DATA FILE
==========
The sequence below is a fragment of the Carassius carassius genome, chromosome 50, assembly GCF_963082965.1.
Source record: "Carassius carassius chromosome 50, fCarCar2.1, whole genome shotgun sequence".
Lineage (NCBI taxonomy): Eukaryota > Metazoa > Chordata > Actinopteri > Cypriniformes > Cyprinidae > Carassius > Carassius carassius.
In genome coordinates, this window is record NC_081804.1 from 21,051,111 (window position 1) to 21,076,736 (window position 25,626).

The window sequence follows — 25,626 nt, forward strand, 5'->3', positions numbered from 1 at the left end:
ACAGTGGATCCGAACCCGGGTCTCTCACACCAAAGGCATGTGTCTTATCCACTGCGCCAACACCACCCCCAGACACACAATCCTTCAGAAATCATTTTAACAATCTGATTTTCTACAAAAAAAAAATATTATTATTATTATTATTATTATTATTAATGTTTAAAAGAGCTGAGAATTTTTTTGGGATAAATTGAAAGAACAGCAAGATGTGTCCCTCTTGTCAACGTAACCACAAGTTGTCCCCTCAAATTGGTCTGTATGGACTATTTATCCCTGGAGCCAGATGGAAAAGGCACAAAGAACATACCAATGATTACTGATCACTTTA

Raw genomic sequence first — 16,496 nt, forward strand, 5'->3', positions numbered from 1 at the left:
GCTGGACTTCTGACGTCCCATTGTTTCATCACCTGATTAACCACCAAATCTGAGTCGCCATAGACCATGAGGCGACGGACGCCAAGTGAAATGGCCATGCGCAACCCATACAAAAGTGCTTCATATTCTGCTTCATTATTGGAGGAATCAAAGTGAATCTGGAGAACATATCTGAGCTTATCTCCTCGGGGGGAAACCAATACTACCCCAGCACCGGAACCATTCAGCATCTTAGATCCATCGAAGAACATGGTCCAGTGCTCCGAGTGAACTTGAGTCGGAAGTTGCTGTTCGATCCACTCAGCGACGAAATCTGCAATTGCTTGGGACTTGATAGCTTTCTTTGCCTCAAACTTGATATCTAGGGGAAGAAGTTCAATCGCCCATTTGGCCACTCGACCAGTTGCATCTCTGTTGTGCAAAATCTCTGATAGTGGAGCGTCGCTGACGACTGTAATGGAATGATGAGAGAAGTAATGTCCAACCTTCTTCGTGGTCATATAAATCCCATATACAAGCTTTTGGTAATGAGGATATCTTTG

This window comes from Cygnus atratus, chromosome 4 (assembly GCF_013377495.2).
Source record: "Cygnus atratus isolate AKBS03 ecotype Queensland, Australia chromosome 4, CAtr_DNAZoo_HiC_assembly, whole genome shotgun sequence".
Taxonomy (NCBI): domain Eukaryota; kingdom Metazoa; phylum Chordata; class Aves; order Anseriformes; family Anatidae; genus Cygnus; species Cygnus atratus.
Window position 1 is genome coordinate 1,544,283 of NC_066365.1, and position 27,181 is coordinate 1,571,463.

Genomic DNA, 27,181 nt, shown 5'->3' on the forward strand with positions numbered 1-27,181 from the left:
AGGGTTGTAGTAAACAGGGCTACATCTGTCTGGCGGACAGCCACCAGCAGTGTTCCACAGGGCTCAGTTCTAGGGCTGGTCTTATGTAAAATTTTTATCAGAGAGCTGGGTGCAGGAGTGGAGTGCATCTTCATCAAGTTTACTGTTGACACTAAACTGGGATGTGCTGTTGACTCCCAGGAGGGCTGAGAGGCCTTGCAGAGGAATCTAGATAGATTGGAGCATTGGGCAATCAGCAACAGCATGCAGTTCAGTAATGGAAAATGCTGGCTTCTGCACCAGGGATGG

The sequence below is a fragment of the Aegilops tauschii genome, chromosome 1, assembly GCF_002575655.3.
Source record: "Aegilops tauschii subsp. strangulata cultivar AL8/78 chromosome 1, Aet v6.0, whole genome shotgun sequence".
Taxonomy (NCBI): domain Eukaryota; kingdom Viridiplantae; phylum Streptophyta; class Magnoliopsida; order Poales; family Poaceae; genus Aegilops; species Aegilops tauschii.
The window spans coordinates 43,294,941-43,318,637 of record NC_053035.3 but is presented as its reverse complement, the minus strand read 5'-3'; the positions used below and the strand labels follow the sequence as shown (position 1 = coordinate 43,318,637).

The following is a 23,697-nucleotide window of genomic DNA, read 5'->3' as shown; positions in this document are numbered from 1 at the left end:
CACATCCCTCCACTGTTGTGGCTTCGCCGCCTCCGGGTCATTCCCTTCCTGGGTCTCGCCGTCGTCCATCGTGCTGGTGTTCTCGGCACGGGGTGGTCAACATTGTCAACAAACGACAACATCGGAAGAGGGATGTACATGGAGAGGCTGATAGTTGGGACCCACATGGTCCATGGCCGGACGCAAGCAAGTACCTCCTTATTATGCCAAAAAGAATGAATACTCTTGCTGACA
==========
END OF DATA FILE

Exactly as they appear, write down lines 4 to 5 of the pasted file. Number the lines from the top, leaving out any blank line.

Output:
In genome coordinates, this window is record NC_081804.1 from 21,051,111 (window position 1) to 21,076,736 (window position 25,626).

The window sequence follows — 25,626 nt, forward strand, 5'->3', positions numbered from 1 at the left end: